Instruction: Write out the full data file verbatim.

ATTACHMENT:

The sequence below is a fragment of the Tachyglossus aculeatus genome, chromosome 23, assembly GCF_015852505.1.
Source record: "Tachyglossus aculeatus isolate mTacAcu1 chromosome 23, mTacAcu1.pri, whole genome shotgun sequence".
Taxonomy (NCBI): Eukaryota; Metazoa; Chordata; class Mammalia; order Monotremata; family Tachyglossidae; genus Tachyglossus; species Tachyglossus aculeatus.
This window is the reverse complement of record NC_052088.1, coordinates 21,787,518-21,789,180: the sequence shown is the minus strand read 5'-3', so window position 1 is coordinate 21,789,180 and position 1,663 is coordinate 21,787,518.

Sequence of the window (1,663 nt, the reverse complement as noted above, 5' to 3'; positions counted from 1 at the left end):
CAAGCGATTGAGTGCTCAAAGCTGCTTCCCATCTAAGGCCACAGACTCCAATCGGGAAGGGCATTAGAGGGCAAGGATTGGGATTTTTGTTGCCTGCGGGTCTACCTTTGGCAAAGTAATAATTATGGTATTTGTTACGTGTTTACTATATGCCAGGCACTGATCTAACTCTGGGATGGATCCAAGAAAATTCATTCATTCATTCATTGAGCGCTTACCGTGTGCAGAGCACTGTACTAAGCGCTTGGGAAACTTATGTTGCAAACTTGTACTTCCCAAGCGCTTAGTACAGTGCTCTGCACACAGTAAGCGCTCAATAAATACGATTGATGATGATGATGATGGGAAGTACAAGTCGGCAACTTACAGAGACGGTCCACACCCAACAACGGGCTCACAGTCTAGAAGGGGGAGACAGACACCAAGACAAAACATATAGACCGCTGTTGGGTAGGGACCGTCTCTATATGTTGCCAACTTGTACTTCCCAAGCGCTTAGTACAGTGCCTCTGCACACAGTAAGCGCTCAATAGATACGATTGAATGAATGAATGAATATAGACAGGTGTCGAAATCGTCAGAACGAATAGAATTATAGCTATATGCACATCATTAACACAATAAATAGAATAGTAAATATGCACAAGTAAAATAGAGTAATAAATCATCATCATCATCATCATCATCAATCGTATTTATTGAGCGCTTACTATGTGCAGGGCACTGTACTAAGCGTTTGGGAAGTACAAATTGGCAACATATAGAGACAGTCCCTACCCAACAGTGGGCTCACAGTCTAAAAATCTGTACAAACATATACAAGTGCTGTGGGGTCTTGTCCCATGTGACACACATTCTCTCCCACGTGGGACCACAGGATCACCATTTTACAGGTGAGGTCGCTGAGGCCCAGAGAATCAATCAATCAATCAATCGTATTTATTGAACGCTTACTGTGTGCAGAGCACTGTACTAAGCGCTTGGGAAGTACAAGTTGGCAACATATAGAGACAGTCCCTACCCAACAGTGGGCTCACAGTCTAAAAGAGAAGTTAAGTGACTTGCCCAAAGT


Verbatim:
The sequence below is a fragment of the Tachyglossus aculeatus genome, chromosome 23, assembly GCF_015852505.1.
Source record: "Tachyglossus aculeatus isolate mTacAcu1 chromosome 23, mTacAcu1.pri, whole genome shotgun sequence".
Taxonomy (NCBI): Eukaryota; Metazoa; Chordata; class Mammalia; order Monotremata; family Tachyglossidae; genus Tachyglossus; species Tachyglossus aculeatus.
This window is the reverse complement of record NC_052088.1, coordinates 21,787,518-21,789,180: the sequence shown is the minus strand read 5'-3', so window position 1 is coordinate 21,789,180 and position 1,663 is coordinate 21,787,518.

Sequence of the window (1,663 nt, the reverse complement as noted above, 5' to 3'; positions counted from 1 at the left end):
CAAGCGATTGAGTGCTCAAAGCTGCTTCCCATCTAAGGCCACAGACTCCAATCGGGAAGGGCATTAGAGGGCAAGGATTGGGATTTTTGTTGCCTGCGGGTCTACCTTTGGCAAAGTAATAATTATGGTATTTGTTACGTGTTTACTATATGCCAGGCACTGATCTAACTCTGGGATGGATCCAAGAAAATTCATTCATTCATTCATTGAGCGCTTACCGTGTGCAGAGCACTGTACTAAGCGCTTGGGAAACTTATGTTGCAAACTTGTACTTCCCAAGCGCTTAGTACAGTGCTCTGCACACAGTAAGCGCTCAATAAATACGATTGATGATGATGATGATGGGAAGTACAAGTCGGCAACTTACAGAGACGGTCCACACCCAACAACGGGCTCACAGTCTAGAAGGGGGAGACAGACACCAAGACAAAACATATAGACCGCTGTTGGGTAGGGACCGTCTCTATATGTTGCCAACTTGTACTTCCCAAGCGCTTAGTACAGTGCCTCTGCACACAGTAAGCGCTCAATAGATACGATTGAATGAATGAATGAATATAGACAGGTGTCGAAATCGTCAGAACGAATAGAATTATAGCTATATGCACATCATTAACACAATAAATAGAATAGTAAATATGCACAAGTAAAATAGAGTAATAAATCATCATCATCATCATCATCATCAATCGTATTTATTGAGCGCTTACTATGTGCAGGGCACTGTACTAAGCGTTTGGGAAGTACAAATTGGCAACATATAGAGACAGTCCCTACCCAACAGTGGGCTCACAGTCTAAAAATCTGTACAAACATATACAAGTGCTGTGGGGTCTTGTCCCATGTGACACACATTCTCTCCCACGTGGGACCACAGGATCACCATTTTACAGGTGAGGTCGCTGAGGCCCAGAGAATCAATCAATCAATCAATCGTATTTATTGAACGCTTACTGTGTGCAGAGCACTGTACTAAGCGCTTGGGAAGTACAAGTTGGCAACATATAGAGACAGTCCCTACCCAACAGTGGGCTCACAGTCTAAAAGAGAAGTTAAGTGACTTGCCCAAAGT